What The Tech? Outdated gadgets - WRCBtv.com | Chattanooga News, Weather & Sports

What The Tech? Outdated gadgets

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If you think you’re spending more money on tech than you did 20 years ago, you’re probably wrong.

While new technology such as virtual reality, drones and the connected home can cost a pretty penny, tech gadgets and appliances at the beginning of the 90’s cost just as much.

We found an old Radio Shack Presidents’ Day salepaper from 1991 that reminds us how much we spent on tech gadgets then and why they’re obsolete today.

According to the advertisement, a new desktop computer in 1991 cost $1,600 which is similar to prices of some higher end desktop systems today. The computer from 1991 however, had 20mb of storage, barely enough to hold 8 mp3 songs.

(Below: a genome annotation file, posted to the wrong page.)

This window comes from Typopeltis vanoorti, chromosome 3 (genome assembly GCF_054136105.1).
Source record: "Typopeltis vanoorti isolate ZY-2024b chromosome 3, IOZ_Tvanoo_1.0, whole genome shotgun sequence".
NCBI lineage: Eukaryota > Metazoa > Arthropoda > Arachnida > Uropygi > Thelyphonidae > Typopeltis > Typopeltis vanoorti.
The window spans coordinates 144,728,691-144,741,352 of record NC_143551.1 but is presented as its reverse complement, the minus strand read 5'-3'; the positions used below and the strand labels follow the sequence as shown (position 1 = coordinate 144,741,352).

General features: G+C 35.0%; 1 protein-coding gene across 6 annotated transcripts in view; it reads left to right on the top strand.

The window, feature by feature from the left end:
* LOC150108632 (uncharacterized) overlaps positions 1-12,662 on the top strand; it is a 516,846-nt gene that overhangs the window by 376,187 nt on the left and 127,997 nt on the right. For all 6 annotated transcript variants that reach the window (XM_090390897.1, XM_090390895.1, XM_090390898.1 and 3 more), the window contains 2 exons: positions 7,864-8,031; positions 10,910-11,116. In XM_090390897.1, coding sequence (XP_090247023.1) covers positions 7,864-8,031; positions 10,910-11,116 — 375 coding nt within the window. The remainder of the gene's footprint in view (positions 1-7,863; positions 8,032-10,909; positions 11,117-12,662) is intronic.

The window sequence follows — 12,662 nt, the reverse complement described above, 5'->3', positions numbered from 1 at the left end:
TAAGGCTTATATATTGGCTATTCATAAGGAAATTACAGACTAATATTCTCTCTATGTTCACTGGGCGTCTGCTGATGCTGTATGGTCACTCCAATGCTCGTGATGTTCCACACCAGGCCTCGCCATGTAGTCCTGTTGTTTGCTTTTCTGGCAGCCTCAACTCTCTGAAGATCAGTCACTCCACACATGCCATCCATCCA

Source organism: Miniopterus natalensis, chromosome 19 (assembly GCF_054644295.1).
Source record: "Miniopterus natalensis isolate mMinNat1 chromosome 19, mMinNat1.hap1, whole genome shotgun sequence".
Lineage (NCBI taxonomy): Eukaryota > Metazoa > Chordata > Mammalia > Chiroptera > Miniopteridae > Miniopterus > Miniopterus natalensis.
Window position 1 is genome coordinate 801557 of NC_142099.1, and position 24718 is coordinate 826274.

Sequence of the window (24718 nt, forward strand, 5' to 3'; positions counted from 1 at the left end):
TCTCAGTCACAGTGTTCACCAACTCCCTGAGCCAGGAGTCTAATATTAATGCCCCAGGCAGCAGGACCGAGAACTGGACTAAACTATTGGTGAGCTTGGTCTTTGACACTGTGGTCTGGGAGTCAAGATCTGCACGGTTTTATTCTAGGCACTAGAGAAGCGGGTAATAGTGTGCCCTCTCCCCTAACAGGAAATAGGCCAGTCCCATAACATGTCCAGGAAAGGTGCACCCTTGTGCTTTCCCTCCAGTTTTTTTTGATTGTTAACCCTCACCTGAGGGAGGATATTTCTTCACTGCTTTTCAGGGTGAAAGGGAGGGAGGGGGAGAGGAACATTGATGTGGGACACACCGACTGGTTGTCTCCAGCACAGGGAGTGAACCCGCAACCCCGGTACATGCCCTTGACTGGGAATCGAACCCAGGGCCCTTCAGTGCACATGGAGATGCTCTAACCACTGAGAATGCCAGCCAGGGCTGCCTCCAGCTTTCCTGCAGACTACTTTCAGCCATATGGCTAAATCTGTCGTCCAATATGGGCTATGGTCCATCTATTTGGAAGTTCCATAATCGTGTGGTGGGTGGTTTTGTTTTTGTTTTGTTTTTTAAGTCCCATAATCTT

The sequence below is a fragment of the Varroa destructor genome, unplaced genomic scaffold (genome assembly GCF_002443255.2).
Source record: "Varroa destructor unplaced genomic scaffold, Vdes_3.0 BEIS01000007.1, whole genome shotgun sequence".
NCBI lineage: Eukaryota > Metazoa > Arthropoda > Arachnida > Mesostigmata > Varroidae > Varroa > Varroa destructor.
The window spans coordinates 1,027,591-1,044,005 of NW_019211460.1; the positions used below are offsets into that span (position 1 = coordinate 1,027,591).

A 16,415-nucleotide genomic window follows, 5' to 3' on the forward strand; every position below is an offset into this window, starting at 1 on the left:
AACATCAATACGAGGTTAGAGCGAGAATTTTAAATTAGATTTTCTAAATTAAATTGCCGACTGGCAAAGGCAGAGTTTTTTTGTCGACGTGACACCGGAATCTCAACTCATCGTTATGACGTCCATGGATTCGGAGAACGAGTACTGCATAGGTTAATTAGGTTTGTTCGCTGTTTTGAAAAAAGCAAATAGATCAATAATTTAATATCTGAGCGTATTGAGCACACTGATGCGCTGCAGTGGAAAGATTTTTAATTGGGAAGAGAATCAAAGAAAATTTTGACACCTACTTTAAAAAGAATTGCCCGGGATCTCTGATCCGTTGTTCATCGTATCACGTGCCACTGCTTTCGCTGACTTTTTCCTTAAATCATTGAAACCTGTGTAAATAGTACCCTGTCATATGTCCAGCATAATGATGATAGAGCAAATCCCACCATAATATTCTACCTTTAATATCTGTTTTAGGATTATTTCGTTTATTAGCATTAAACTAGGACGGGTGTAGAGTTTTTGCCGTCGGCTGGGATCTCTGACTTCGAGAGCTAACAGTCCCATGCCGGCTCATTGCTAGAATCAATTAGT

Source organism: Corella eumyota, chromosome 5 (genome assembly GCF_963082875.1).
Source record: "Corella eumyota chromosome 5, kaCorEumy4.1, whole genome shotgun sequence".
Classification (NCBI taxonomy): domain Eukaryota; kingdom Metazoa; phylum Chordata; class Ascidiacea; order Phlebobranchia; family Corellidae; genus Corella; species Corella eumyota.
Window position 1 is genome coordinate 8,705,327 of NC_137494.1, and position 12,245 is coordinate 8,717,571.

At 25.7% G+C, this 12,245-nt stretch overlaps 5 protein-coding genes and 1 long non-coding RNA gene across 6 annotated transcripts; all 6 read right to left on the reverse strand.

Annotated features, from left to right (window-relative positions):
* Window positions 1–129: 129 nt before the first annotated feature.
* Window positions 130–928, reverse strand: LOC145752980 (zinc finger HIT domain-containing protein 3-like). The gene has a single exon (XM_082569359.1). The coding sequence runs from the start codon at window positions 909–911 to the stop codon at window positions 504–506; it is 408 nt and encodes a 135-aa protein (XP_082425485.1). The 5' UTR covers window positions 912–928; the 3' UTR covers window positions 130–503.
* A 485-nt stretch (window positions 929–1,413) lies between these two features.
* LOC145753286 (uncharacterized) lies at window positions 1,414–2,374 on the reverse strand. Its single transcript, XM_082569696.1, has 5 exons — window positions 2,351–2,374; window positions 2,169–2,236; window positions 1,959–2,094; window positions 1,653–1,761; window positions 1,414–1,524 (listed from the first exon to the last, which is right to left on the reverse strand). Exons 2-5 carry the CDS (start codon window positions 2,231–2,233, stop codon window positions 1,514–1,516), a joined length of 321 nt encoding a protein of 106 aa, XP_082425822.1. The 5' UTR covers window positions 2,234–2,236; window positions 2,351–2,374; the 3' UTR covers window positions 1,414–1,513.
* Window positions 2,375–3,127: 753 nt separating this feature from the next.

Today’s desktop computers can have 2 TB of hard drive space. A 1 gigabyte flash drive today can be found for $1.

Other gadgets from the sales circular are advertised on sale that few people use today. A desktop calculator, clock radio, landline phone, radar detector, police scanner, and portable cd player.

All of those devices are now included on our smartphones or downloadable as a free app.

3 years ago the radar detector in the ad was still relevant today but since then the free app Waze has replaced an on­dash detector by alerting motorists of police speed traps by other drivers who report it through the app.

We added up the cost of every item on sale from the 1991 flyer and found it came up to roughly $3,000. Practically everything is available on the smartphone we carry with us at all times.

If we are not spending money on gadgets like these, where is our ‘tech dollars’ going?

Today consumers are spending the most money on services rather than products. Satellite or cable television can cost over $100 per month, high­speed internet often costs $80 and up, and monthly service fees for cellular access can easily exceed $300 for a family of four.

Add those services up and a family of four pays roughly $6,000 per year. Additional services for music and video streaming adds another $240 per year.

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